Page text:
- (Received Pronunciation) IPA(key): /ˈæb.i/
- (General American) IPA(key): /ˈæb.i/
audio (US) (file)
- Rhymes: -æbi
From A.D. 1250 in Middle English as abbeye (“convent headed by an abbot”) (compare archaic English abbaye), itself a borrowing from Old French abaïe, abbaïe, abeïe, abbeïe (Modern French abbaye) from Late Latin or Ecclesiastical Latin abbātia, from Classical Latin abbās (“abbot”). See abbot.
abbey (plural abbeys)
- The office or dominion of an abbot or abbess. [First attested around 1150 to 1350.]
- A monastery or society of people, secluded from the world and devoted to religion and celibacy, which is headed by an abbot or abbess; also, the monastic building or buildings. [First attested around 1150 to 1350.]
- From 1199 to 1203 William Punchard was the abbot of the abbey of Rievaulx, which was part of the Cistercian order of monks.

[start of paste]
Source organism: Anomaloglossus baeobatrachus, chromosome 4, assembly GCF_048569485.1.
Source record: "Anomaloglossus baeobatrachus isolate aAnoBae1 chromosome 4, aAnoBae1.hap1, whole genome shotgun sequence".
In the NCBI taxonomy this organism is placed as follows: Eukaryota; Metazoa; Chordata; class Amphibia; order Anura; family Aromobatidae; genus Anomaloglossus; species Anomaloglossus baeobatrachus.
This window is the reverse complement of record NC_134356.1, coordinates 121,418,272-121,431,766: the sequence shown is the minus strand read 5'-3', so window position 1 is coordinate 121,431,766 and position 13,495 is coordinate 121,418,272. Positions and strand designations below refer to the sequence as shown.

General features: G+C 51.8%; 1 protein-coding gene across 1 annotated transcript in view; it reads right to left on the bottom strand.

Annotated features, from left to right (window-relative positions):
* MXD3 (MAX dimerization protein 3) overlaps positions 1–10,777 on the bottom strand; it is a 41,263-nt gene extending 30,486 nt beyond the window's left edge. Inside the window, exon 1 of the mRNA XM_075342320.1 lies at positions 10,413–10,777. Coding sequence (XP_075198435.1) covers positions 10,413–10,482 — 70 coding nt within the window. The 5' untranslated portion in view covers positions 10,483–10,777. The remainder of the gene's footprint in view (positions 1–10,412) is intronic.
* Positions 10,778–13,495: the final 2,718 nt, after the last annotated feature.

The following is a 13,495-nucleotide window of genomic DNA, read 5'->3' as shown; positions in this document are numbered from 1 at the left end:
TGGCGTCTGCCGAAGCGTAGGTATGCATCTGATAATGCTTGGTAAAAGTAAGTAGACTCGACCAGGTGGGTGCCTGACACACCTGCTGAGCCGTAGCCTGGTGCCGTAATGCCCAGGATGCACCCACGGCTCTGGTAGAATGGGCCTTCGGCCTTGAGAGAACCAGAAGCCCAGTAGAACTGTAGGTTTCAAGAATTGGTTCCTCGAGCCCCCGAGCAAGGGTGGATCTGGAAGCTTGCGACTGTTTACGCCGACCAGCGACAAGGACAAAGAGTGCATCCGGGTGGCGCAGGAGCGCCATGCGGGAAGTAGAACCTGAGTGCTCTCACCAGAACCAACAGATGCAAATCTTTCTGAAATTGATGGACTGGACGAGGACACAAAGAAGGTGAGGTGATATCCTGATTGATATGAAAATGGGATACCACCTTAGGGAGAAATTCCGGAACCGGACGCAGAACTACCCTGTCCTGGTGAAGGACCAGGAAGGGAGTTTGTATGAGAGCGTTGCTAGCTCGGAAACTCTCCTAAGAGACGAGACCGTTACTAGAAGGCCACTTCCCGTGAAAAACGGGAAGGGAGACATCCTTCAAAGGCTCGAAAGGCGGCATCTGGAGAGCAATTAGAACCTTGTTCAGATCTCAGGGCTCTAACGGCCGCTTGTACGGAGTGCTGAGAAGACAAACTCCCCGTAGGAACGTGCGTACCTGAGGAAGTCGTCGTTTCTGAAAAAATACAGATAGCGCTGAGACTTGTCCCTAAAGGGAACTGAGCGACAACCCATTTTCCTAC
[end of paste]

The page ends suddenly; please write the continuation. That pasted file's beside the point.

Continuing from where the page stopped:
- The church of a monastery. [First attested around 1150 to 1350.]
- (Britain) A residence that was previously an abbatial building.[Mid 16th century.]
- The translations below need to be checked and inserted above into the appropriate translation tables, removing any numbers. Numbers do not necessarily match those in definitions. See instructions at Wiktionary:Entry layout#Translations.
- “abbey” in Lesley Brown, editor-in-chief; William R. Trumble and Angus Stevenson, editors, The Shorter Oxford English Dictionary on Historical Principles, 5th edition, Oxford; New York, N.Y.: Oxford University Press, 2002, ISBN 978-0-19-860457-0, page 3.
- ^ Laurence Urdang (editor), The Random House College Dictionary (Random House, 1984 , ISBN 0-394-43600-8), page 1